FRED:BAMLH0A0HYM2EY   ICE BofA US High Yield Index Effective Yield
In part 4 we look at the all in yield of investment grade (IG) and high grade (HY) credit, and why, despite OAS spreads resting at long term median, there still may be considerable investment value in the all-in-yields of short to intermediate maturity IG notes and ETFs. Understand, this discussion does not constitute an investment recommendation, only an illustration of a portion of my corporate investment and evaluation process.

The yield of a corporate security is primarily comprised of two elements, the base rate and the credit spread. The base rate is the treasury rate (either real or extrapolated) at the matched point of the yield curve and the credit spread is the compensation for the higher default risk and the occasional periods of higher than normal volatility. The combination of the two is the all-in-yield.

In other words, when you purchase a corporate bond, you receive a base rate (the risk free treasury rate) instrument with a compensatory credit spread. In most periods, the yield premium serves to reduce the volatility of the corporate compared to the treasury. In other words, corporate returns are generally driven by changes in treasury rates. There are exceptions. In 2008 all-in-yields rose sharply (to all-time highs) even as rates fell. In this period, the widening was entirely due to widening credit spreads rather than rising rates. The sharply wider credit spread reflected fear of massive defaults (which were not realized).

Currently the ICE BofA Investment Grade Corporate Index (C0A0) all-in-yield is 6.24%. This for an index with an 8.3 year duration. This is the highest all-in-yield since June 2009 and picks up roughly 244 basis points (bps) to the duration matched point on the Treasury curve (extrapolated from the US Treasury daily par curve). When adjusted for expected default and downgrade risk, the all-in-yield is attractive, even given the growing evidence of a new downgrade cycle.

Unfortunately, the index (and LQD) has a duration over 8 years. This implies that for every 100 basis point increase in yield (whether driven by increases in yield or spread), that the investment will lose roughly 8%. Clearly, an investment in the IG index has a tremendous amount of rate risk. Assuming another 100 bps increase in Treasury rates and perhaps 100 basis points of spread widening implies a roughly 16% decline (8 year duration, x 200 bps higher in yield), consuming three full years of yield. Unless you believe that yields and spreads have peaked, there is considerable risk in the trade.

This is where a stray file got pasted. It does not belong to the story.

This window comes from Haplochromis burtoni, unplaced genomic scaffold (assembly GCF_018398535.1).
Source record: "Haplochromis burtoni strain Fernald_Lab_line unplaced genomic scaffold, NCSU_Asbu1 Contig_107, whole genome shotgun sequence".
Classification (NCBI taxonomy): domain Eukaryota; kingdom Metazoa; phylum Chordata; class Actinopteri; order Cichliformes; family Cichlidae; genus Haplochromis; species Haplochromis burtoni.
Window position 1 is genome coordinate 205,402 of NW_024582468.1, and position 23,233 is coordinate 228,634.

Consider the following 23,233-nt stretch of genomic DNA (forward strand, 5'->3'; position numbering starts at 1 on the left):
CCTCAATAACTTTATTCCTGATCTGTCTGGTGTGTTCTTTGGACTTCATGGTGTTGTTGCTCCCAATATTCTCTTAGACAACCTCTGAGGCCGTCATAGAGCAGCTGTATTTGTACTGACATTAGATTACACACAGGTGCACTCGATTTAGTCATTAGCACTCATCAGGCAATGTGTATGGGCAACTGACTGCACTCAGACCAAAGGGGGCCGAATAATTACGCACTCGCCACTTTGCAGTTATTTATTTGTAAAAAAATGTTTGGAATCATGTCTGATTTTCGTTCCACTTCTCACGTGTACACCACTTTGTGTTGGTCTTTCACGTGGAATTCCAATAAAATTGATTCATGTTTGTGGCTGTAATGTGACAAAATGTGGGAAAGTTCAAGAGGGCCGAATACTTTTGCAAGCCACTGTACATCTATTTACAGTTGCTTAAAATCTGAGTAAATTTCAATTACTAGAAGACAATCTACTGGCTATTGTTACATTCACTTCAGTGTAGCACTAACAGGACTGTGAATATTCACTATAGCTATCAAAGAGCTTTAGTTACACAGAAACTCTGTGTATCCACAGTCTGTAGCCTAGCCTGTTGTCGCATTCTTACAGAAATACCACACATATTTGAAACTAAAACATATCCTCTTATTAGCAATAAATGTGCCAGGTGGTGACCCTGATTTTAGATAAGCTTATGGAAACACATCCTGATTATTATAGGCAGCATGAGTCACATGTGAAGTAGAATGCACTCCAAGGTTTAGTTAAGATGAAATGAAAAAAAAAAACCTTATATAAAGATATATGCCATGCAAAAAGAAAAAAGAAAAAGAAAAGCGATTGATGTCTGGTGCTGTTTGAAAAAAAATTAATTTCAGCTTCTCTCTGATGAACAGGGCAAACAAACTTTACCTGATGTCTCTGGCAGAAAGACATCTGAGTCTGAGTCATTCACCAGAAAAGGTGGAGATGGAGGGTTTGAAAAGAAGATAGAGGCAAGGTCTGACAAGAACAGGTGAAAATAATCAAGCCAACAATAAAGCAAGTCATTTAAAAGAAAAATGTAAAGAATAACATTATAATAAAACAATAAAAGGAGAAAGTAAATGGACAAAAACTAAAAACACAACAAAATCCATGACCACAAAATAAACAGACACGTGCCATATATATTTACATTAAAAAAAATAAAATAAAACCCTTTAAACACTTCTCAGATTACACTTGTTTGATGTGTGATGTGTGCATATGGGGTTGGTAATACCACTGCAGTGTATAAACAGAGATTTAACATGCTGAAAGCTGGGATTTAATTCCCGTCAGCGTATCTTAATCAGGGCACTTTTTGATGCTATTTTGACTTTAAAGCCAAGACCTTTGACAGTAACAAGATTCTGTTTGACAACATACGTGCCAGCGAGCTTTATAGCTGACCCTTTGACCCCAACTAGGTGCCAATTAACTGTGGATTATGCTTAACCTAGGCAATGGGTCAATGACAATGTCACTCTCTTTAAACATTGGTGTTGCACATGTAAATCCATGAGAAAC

Due to the flatness of the curve, front end corporates with their much shorter durations offer much better risk reward profile. For instance, the effective yield of the 1-5 year investment grade index (CVA0) is 5.38% and the duration is only 2.65 years. In other words, only a 100 bps give in yield with only about 1/3 of the rate/spread risk. If the combination of five year rates and spreads increase 200 bps over the next year, the -5.3% implied price change would consume only one year of the investments yield. Anything less than a cumulative 200 bps would produce a positive nominal return.

High yield with its shorter duration (roughly 4 years) and at major resistance in the 9.5% range is also interesting mathematically. The beginning yield of 9.5% provides tremendous cushion against the combination of rising base rates and widening credit spreads. Extrapolated over two three and five year periods, losses and defaults would have to be extreme to create negative period returns.

Once a fundamental relative value proposition is reached, traditional technical tools can be employed to design a trade and set risk management levels. Throughout this series we have made the case that the largest driver of corporate returns is the change in treasury rate. Begin by assessing the treasury charts (in this case 2 and 5 year Treasuries). After assessing those charts, move to more specific corporate charts. Begin by looking at broad index yield and OAS charts and then drop directly to charts that more closely resemble the proposed trade in terms of duration and credit quality. There are investment grade and high yield ETFs and funds available in most ratings and maturities.

And finally, many of the topics and techniques discussed in this post are part of the CMT Associations Chartered Market Technician’s curriculum.

Good Trading:
Stewart Taylor, CMT
Chartered Market Technician
Taylor Financial Communications

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